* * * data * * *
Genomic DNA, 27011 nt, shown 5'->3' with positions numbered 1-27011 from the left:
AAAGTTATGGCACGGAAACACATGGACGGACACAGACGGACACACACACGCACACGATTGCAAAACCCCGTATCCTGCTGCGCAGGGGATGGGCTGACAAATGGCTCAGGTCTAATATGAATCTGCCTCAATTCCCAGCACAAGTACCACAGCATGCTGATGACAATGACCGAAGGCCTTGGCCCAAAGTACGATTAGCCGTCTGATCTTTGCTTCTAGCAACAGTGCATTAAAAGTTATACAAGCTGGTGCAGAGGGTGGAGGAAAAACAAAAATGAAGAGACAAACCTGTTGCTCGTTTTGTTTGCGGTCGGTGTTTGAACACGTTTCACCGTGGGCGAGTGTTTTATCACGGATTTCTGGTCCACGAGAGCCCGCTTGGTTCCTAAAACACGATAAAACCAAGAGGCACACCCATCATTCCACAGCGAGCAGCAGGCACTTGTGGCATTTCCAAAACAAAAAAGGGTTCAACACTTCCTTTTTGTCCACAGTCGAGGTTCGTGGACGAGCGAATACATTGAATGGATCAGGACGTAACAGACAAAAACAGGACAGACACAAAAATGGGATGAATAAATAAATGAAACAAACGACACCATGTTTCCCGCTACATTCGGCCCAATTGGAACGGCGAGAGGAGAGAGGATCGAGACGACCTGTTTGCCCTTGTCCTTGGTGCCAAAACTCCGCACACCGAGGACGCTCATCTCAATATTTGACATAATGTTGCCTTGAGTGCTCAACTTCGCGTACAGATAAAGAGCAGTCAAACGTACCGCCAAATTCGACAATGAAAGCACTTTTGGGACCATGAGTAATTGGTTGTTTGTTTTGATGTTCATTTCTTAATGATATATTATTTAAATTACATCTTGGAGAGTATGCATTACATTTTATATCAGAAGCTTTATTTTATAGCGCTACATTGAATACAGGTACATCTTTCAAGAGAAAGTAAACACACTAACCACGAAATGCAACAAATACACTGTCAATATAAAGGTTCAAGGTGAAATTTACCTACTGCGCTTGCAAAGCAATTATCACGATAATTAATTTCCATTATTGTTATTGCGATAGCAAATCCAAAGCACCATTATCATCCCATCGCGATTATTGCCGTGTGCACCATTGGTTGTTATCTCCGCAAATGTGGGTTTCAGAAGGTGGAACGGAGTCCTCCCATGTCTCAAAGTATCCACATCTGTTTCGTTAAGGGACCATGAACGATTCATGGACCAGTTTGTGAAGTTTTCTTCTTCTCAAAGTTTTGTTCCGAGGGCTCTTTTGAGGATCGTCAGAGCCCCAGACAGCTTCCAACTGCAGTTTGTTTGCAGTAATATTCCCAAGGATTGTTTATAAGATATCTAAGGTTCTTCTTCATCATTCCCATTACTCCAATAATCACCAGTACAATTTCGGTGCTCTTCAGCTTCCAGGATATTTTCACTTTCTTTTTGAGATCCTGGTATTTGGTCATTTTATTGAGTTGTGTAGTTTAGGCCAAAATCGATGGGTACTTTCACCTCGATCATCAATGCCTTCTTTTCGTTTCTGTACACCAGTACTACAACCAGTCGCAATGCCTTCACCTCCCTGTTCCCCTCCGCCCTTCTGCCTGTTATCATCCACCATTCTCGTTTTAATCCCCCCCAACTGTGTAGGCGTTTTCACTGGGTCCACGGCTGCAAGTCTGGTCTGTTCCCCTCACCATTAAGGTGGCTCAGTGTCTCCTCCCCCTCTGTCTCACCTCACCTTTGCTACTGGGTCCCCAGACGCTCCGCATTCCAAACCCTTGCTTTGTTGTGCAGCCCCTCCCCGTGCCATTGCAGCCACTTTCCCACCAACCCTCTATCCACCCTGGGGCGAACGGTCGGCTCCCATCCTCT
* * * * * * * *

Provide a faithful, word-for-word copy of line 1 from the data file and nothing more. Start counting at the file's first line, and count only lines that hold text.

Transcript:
Genomic DNA, 27011 nt, shown 5'->3' with positions numbered 1-27011 from the left: